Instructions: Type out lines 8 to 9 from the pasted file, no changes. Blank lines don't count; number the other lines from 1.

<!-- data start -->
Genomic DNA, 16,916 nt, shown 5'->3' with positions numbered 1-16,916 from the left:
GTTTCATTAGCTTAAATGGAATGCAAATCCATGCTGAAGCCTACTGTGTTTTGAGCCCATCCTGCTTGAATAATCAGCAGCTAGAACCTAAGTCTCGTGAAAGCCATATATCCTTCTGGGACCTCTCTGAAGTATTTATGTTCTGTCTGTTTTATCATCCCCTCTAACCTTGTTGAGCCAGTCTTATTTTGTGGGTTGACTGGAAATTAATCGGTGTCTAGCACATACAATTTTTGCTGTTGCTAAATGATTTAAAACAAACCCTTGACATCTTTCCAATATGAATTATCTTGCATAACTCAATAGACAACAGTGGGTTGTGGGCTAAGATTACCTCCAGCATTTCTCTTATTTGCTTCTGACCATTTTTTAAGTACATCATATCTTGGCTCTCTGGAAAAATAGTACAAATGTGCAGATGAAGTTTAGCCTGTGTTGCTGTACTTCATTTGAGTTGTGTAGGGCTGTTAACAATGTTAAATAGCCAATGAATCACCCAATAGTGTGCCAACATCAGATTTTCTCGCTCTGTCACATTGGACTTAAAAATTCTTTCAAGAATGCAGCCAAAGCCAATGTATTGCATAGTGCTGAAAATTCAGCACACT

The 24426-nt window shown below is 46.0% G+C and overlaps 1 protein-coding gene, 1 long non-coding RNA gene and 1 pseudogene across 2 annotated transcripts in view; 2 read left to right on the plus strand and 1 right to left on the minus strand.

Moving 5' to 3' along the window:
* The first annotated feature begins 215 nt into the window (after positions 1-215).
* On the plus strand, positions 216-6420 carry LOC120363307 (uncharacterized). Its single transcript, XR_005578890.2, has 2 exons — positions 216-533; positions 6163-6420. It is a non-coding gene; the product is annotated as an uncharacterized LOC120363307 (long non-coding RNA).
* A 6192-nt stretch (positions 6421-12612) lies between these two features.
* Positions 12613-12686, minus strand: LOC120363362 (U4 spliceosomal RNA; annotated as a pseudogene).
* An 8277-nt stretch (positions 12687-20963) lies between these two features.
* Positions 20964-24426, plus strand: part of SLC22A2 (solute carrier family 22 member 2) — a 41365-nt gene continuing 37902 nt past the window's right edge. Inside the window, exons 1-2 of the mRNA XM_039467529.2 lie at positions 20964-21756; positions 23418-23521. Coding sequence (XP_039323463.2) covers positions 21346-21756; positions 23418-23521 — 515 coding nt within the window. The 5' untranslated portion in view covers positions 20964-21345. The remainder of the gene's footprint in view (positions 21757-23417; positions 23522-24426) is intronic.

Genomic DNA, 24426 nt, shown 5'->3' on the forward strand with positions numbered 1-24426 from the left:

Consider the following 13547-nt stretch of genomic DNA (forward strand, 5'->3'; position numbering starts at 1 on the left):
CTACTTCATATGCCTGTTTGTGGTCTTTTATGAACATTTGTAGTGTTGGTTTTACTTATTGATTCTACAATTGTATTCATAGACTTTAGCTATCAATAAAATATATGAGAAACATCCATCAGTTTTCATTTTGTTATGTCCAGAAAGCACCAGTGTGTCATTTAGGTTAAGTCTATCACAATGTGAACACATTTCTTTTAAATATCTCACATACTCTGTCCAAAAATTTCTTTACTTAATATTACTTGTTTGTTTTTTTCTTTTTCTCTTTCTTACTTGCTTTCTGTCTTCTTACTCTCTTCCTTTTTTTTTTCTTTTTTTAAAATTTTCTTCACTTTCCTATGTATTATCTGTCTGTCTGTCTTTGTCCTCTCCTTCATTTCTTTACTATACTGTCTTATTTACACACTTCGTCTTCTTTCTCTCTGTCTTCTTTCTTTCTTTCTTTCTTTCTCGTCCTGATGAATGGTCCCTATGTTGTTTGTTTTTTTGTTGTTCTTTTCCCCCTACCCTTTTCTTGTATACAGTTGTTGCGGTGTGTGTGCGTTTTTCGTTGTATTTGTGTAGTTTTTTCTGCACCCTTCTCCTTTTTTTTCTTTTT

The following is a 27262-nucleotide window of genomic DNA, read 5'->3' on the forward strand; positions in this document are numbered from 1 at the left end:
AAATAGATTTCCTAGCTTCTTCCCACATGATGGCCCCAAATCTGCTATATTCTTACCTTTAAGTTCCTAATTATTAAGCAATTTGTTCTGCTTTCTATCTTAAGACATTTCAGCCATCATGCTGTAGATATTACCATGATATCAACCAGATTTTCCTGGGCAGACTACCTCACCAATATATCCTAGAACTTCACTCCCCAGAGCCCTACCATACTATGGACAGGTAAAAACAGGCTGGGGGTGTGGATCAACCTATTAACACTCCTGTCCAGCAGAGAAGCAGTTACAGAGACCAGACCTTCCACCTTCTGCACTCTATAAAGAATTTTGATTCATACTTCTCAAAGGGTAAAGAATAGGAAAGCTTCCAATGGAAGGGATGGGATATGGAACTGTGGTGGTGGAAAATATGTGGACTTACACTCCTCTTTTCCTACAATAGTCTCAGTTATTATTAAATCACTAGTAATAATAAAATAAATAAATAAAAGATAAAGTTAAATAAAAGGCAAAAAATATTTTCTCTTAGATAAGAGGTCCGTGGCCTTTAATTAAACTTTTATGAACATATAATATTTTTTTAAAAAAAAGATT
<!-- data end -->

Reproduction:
* Positions 12613-12686, minus strand: LOC120363362 (U4 spliceosomal RNA; annotated as a pseudogene).
* An 8277-nt stretch (positions 12687-20963) lies between these two features.